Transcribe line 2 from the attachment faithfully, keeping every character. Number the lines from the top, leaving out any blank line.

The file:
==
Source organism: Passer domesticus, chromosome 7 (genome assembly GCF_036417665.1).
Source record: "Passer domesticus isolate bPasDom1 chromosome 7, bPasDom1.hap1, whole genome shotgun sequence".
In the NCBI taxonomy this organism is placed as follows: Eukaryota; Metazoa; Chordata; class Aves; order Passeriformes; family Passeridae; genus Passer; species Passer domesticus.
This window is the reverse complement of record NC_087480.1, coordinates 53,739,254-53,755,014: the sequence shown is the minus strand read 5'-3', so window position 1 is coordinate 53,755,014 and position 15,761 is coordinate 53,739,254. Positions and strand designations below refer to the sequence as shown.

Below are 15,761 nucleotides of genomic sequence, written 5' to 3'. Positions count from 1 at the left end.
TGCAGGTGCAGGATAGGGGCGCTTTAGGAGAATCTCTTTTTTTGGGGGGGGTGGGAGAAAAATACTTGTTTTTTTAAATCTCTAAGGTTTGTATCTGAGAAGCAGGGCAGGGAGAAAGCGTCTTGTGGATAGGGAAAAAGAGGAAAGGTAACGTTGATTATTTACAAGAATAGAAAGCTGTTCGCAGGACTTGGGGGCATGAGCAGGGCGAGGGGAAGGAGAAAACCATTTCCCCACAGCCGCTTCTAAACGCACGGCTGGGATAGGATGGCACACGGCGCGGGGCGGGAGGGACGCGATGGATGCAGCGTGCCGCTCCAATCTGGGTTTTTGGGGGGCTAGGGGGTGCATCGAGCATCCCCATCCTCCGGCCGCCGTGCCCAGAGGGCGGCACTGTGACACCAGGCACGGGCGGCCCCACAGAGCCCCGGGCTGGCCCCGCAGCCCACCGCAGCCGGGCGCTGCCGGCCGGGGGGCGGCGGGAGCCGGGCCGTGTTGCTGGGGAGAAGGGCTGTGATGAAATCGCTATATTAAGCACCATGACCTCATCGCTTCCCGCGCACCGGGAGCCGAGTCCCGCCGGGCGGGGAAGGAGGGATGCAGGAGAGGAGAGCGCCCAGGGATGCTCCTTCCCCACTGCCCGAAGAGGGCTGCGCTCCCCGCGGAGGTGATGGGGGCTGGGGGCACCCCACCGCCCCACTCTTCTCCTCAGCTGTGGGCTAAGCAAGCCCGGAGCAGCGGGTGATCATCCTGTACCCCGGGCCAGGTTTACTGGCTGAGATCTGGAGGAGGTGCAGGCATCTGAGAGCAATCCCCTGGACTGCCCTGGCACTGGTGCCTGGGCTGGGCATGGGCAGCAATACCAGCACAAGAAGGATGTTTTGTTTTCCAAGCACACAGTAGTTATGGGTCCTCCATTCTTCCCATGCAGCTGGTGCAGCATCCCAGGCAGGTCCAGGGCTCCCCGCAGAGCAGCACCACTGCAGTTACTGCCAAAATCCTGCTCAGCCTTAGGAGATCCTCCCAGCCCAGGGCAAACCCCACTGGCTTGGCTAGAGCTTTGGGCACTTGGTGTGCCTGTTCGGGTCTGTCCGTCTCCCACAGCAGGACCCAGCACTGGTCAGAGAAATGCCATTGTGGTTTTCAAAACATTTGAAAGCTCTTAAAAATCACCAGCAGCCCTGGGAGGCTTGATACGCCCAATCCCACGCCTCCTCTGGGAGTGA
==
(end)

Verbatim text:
Source record: "Passer domesticus isolate bPasDom1 chromosome 7, bPasDom1.hap1, whole genome shotgun sequence".